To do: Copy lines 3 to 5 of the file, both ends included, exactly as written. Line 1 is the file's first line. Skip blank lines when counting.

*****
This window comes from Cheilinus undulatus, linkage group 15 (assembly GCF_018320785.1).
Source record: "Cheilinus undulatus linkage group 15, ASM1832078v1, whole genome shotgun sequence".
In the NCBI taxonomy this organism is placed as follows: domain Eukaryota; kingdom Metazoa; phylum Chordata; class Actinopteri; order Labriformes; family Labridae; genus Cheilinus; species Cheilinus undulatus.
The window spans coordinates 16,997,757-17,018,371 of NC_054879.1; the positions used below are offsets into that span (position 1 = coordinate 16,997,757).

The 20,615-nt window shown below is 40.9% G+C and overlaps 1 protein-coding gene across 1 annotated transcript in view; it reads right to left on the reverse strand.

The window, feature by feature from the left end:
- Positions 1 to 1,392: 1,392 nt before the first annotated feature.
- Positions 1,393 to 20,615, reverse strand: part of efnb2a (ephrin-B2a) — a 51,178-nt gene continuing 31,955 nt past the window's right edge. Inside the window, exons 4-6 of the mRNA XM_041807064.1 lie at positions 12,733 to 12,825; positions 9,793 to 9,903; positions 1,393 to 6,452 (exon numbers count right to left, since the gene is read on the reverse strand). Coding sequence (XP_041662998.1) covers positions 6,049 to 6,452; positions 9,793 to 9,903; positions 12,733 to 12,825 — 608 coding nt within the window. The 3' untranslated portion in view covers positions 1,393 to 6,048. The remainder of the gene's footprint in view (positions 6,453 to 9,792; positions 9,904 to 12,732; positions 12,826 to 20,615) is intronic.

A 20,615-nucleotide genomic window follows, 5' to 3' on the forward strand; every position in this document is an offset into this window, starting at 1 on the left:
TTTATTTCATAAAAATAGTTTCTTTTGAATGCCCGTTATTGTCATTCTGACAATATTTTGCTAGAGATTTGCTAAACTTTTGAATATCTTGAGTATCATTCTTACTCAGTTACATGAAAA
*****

In the NCBI taxonomy this organism is placed as follows: domain Eukaryota; kingdom Metazoa; phylum Chordata; class Actinopteri; order Labriformes; family Labridae; genus Cheilinus; species Cheilinus undulatus.
The window spans coordinates 16,997,757-17,018,371 of NC_054879.1; the positions used below are offsets into that span (position 1 = coordinate 16,997,757).

The 20,615-nt window shown below is 40.9% G+C and overlaps 1 protein-coding gene across 1 annotated transcript in view; it reads right to left on the reverse strand.